On the eve of Ayub's dictatorial rule, political parties were banned in October 1958. Then, in July 1962, the Political Parties Act was introduced. There was a political difference among the league leaders on Ayub's Dictatorship. Thus, a faction who preferred to be part of the power corridor decided to join Ayub Khan and Ch Khaliquzzaman to become the chief organiser. This faction was known as the Conventional Muslim League (ConML). Those who supported the ideology were known as the Council Muslim League (CL), and Khwaja Nizamuddin became the party's president. In the declining years of Ayub Khan, a Muslim League leader, Abdul Qayyum Khan, established a Qayyam Muslim League (QML). After the 1970 elections, he joined Bhutto's cabinet as the minister for Interior. Here, it is important to mention that he is the same one who remained in the Indian National Congress, a great admirer of Bacha Khan, and was an antagonist towards Muhammad Ali Jinnah's political ideology. However, when he joined AIML in 1945, he took a political U-turn and started criticizing Bacha Khan. In post-partition time, he imposed his own book, and further, he was the man behind the Babrra massacre on 12th August 1948. Later on, before the 1977 general elections, he distanced himself from the cabinet and contested the election from (QML). In 1972, CML and ConML decided to merge under the presidentship of Hasan A Shiekh and after one year, the Pir of Pagara, an influential political and spiritual figure the party president. Due to General Zia's unconstitutional rule, the Pir of Pagara supported him. During that time, Khawaja Khairuddin's decision to oppose martial Law was a silver lining in the dark cloud, and it gave birth to the Muslim League (Khairuddin) in 1978.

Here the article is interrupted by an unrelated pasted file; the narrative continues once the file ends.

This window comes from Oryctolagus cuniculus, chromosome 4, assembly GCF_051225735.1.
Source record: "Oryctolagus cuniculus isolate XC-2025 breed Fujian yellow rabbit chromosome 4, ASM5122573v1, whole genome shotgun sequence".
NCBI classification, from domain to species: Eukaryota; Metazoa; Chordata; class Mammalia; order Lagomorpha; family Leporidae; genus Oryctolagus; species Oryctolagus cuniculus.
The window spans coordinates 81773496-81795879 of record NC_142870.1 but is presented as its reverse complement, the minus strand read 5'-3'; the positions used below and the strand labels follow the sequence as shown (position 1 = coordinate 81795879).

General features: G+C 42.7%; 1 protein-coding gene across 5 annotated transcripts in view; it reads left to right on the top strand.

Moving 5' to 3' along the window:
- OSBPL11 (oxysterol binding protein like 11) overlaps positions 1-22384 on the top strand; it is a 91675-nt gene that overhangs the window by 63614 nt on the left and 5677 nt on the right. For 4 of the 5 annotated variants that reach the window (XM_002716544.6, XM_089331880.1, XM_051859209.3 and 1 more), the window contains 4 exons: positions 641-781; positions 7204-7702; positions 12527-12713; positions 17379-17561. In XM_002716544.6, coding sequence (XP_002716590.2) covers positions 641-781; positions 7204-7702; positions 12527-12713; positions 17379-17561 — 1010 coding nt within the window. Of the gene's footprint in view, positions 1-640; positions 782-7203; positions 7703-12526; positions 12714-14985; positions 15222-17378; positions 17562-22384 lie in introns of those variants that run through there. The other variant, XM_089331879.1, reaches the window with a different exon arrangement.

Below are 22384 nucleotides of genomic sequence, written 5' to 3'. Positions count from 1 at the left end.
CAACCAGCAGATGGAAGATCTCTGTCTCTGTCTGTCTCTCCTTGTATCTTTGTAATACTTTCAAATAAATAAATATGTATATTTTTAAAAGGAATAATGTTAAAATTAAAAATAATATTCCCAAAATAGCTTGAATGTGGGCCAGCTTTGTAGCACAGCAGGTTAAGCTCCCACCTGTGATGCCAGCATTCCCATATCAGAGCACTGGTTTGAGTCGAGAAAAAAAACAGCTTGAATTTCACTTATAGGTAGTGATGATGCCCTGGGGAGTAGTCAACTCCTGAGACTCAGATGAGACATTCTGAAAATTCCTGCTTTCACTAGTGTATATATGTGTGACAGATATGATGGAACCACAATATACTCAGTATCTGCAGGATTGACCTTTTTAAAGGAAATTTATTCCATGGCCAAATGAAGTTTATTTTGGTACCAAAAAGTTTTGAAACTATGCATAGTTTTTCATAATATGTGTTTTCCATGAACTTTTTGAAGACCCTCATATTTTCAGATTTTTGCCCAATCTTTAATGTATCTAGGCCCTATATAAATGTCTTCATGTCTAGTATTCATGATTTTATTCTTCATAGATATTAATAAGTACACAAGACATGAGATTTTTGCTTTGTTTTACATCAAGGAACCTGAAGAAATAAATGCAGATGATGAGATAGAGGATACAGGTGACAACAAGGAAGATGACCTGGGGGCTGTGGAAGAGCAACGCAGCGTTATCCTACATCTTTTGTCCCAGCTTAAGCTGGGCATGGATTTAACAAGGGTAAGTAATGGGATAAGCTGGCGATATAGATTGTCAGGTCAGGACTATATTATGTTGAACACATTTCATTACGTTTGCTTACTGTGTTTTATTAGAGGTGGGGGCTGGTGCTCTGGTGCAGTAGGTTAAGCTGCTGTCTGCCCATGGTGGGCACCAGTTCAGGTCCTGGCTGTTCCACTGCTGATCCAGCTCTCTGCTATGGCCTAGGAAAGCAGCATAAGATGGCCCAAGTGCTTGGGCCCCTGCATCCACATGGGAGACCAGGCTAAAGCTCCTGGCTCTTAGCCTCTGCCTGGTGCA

After the 1985 non-party election, Muhammad Khan Junejo became Prime Minister. In 1988, Zia dismissed Junejo's government, resulting in a division in which two groups emerged, PML (Pro-Junejo) and PML (Pro-Zia), led by Fida Muhammad Khan and Muhammad Nawaz Sharif. After Zia's plane crash, a right-wing alliance, Islami Jamhori Ittehad (IJI), both PML factions became integral. The electoral performance of Nawaz's group in 1988 created a smooth ground for Nawaz Sharif to emerge as the new face of PML leadership. In the 1990s, the PML (Junejo) politicians Hamid Nasir Chatta and Manzoor Wattoo supported PPP. In the aftermath of Musharraf's Martial Law and Sharif's move to Saudi Arabia, a pro-Musharraf faction emerged in PML(N). This faction made PML (Quaid-e-Azam). The other two factions are Pakistan Muslim League Zia, formed by Ijaz-ul-Haq, and Awami Muslim League (AML), headed by Shiekh Rasheed Ahmed.
The presence of factions can significantly impact how political parties carry out their duties and responsibilities toward society and the state. These tasks are crucial for the proper functioning of democratic systems. Factionalism can affect party stability and institutionalisation and influence the efficiency and legitimacy of political parties and entire political systems. In summary, factionalism plays a significant role in determining or influencing how political parties operate within society, with implications for democracy. Pakistan's political history suggests that the factors behind the transformation of faction into a sustainable political party are popular acceptance, personality cult and the art of shaping the political narrative. However, political parties need to promote a democratic culture within the party, ownership of party workers and elected organised hierarchy from the level of the Union Council to the Central Executive Committee.